Check out the Youngstown Business Journal article below.

DETROIT — Deliveries of the Lordstown-produced Chevrolet Cruze totaled 21,607 in March, exceeding sales of 20,000 units for the seventh month and marking its seventh consecutive month of higher year-over-year sales, General Motors Co. announced this morning.

However, Alan Batey, Chevrolet vice president, said he doesn’t anticipate hitting any constraints in terms being able to adequately supply dealers. “I think we’re going to be able to meet demand,” he told reporters during a conference call today. He also doesn’t anticipate any need to “discount this great vehicle to chase volume.” The Cruze has a 73-day supply in the field, he reported.

“We’re going to hold the great value that it represents,” he said, and predicted “continued solid performance” for the Cruze.

The vehicle’s performance contributed to a 17% increase year-over-year for the Chevrolet brand during the month of March, GM reported. Total March sales in the United States for the automaker, 231,052, were up 12% over last year.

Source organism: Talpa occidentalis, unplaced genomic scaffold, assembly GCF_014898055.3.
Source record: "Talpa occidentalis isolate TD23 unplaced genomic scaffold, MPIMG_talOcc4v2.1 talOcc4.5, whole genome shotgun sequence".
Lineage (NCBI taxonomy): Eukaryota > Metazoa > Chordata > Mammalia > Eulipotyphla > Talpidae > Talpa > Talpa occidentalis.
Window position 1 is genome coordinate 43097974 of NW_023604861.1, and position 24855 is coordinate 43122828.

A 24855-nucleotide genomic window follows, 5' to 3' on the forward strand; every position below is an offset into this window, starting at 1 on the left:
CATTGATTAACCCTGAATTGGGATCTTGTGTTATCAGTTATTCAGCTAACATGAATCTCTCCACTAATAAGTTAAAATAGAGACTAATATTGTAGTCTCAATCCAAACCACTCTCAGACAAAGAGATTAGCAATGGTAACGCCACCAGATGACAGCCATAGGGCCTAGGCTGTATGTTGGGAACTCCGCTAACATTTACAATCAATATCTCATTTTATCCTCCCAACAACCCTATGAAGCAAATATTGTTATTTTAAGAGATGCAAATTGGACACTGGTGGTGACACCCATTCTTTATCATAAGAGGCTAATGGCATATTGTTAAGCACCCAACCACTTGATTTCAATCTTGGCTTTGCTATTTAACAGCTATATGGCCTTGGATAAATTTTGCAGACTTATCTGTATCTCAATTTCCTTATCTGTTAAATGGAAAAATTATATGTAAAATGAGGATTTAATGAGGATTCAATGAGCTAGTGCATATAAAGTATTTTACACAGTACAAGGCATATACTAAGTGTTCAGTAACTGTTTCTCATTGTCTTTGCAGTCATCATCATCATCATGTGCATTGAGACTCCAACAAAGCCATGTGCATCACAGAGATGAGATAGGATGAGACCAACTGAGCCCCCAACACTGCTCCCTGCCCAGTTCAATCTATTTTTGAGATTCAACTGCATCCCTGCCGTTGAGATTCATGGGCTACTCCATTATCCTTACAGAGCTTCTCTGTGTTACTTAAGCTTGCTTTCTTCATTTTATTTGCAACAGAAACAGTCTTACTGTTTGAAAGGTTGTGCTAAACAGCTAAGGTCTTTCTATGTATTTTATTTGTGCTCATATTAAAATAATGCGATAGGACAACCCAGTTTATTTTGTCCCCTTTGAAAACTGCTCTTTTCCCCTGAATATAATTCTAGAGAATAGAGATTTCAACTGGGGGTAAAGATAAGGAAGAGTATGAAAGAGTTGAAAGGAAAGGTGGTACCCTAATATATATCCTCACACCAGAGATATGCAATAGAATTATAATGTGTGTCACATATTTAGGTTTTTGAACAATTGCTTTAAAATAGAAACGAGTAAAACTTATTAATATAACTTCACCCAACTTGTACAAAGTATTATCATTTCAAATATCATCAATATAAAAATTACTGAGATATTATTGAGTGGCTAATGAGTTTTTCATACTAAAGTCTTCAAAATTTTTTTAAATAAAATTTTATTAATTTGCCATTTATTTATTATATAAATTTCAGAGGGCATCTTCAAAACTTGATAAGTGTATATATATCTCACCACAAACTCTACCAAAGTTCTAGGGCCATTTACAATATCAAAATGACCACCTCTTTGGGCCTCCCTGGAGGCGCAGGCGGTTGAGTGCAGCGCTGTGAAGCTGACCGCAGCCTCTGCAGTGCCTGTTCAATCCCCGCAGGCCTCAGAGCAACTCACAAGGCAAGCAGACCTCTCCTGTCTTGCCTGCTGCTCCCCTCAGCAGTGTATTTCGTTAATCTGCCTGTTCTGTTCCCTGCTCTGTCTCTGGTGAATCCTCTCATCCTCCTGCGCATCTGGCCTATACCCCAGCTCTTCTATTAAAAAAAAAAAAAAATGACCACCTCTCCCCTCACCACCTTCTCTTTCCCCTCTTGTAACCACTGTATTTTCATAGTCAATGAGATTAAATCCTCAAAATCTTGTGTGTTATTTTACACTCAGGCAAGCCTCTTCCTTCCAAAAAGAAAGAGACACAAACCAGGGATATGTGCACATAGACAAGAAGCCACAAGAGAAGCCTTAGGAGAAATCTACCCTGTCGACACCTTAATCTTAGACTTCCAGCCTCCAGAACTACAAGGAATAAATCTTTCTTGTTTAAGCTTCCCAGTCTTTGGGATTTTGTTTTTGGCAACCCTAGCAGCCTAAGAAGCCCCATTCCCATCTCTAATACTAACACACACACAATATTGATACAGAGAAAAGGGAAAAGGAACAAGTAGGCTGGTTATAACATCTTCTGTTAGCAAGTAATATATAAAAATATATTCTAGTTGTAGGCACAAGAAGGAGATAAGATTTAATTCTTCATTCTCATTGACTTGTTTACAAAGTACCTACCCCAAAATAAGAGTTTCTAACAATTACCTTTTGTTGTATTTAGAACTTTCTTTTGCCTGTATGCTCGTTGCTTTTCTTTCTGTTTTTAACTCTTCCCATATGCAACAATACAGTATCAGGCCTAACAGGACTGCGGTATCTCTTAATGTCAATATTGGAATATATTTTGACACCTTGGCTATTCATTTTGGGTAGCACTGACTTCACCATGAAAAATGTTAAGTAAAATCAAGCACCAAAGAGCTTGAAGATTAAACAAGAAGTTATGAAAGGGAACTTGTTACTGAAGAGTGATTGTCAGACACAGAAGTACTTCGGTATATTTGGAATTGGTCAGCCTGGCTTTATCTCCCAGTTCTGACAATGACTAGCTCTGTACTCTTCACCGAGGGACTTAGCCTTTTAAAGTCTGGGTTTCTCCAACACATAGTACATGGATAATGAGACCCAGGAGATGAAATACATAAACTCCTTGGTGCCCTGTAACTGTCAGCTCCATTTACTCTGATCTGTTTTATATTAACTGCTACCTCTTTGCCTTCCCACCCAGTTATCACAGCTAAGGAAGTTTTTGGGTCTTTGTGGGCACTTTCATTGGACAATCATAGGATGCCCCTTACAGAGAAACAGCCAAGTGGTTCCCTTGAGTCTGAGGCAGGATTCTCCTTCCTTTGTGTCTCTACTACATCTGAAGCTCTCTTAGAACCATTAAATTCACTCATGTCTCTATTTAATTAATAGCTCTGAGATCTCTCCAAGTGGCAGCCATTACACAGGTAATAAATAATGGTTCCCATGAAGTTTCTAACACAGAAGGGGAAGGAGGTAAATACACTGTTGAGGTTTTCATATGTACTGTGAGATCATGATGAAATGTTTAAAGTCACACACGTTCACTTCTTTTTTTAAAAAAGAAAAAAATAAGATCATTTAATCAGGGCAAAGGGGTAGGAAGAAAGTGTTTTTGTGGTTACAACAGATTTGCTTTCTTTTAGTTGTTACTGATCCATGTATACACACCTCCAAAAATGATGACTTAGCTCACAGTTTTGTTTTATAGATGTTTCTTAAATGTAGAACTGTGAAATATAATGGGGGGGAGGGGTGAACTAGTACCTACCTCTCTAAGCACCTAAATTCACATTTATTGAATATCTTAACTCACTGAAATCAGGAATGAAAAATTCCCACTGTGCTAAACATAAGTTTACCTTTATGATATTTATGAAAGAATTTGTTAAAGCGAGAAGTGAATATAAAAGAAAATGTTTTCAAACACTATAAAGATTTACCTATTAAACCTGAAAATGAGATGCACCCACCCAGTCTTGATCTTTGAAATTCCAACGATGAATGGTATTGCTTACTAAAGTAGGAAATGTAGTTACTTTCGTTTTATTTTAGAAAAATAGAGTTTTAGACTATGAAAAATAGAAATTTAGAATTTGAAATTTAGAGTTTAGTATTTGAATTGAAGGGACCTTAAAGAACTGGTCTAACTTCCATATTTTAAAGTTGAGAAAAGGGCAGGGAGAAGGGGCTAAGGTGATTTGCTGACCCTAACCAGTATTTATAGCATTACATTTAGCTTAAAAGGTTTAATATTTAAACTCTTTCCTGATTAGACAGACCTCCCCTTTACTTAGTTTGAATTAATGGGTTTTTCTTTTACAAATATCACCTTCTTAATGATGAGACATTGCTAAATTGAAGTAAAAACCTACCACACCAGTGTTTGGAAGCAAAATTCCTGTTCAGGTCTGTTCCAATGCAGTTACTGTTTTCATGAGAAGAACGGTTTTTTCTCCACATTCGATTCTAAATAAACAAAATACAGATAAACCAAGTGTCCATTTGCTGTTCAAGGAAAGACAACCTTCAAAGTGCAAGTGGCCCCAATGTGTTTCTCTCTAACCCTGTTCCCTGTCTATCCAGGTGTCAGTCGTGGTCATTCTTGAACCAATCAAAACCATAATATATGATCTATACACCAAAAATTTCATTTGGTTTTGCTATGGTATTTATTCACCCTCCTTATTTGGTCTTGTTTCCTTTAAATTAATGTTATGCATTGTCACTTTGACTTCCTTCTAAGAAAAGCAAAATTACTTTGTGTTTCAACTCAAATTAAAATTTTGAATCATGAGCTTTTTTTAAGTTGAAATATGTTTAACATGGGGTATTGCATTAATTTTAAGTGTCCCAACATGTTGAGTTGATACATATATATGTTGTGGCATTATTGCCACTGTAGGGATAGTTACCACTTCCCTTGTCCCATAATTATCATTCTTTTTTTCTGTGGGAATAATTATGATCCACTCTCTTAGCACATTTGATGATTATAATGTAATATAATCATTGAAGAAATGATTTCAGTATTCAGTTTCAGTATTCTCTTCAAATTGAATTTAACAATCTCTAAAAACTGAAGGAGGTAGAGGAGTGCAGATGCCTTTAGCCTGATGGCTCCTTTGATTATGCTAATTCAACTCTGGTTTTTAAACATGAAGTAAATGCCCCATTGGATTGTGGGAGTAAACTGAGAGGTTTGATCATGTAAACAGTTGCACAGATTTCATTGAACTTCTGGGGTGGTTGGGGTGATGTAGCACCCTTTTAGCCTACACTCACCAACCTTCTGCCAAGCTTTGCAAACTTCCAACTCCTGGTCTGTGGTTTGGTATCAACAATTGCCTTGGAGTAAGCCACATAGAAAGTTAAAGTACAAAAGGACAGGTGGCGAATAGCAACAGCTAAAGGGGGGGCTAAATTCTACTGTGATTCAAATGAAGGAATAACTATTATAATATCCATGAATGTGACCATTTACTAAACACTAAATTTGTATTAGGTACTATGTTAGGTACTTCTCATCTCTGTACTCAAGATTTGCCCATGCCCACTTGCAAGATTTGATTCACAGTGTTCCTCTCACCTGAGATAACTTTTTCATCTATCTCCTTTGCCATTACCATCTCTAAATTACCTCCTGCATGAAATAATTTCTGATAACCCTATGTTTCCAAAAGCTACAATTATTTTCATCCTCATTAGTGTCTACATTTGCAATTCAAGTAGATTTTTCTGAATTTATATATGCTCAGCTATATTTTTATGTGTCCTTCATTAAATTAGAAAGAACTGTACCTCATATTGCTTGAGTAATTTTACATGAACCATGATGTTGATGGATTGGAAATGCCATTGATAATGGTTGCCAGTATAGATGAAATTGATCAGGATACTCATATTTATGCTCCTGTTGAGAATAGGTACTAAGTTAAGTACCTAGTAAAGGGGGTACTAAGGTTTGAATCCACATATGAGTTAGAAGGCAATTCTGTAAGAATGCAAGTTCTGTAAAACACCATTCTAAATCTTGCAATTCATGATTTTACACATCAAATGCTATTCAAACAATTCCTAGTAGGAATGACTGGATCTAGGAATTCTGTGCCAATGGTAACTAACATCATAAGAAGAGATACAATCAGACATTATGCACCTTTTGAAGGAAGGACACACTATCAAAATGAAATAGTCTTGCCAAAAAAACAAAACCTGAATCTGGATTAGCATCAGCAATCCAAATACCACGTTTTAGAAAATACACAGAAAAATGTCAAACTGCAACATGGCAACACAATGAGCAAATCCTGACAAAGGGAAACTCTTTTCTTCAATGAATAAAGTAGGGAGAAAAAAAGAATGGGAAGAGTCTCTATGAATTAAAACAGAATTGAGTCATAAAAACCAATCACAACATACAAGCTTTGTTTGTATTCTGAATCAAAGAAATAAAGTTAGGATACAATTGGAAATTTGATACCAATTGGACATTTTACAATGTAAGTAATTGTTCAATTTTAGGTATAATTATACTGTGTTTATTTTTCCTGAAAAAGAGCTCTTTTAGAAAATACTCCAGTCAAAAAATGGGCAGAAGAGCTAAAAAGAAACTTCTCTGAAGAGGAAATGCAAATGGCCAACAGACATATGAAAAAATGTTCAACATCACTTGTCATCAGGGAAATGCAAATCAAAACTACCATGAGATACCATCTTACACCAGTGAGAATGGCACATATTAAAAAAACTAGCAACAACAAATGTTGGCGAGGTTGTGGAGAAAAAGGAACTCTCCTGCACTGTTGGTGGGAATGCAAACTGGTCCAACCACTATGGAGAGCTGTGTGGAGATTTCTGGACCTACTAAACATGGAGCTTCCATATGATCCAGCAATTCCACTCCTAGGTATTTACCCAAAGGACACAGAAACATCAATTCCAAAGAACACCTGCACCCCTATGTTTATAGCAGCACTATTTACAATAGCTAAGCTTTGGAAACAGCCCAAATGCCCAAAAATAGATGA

GM passenger car sales increased 22%, with small and compact car sales up a combined 62%. Compact crossover sales were up 47% and midsize car sales were up 38%. Full-size pickup sales were up 14%.

“Inside these numbers you can see that GM’s balanced product mix was at work as it has since before gas prices started to rise,” said Don Johnson, vice president of sales operations.

“Chevrolet in particular had a great month,” he said. “Every Chevrolet passenger car nameplate saw a year-over-year sales increase.” 

Sales of the Sonic have increased steadily since its August 2011 launch, reaching 8,251 vehicles in March. Volt sales of 2,289 were 50 percent higher than in December 2011, which had been the vehicle’s best month since its launch.

Johnson cited purchases by oil and gas companies as one of the factors driving sales of pickup s to large commercial customers, as well as longer-term commercial truck rentals. “We’re seeing a lot more activity in the oil and gas segment,” he said. In terms of smaller commercial customers, he attributed demand to agriculture, home renovation and do-it-yourself activity.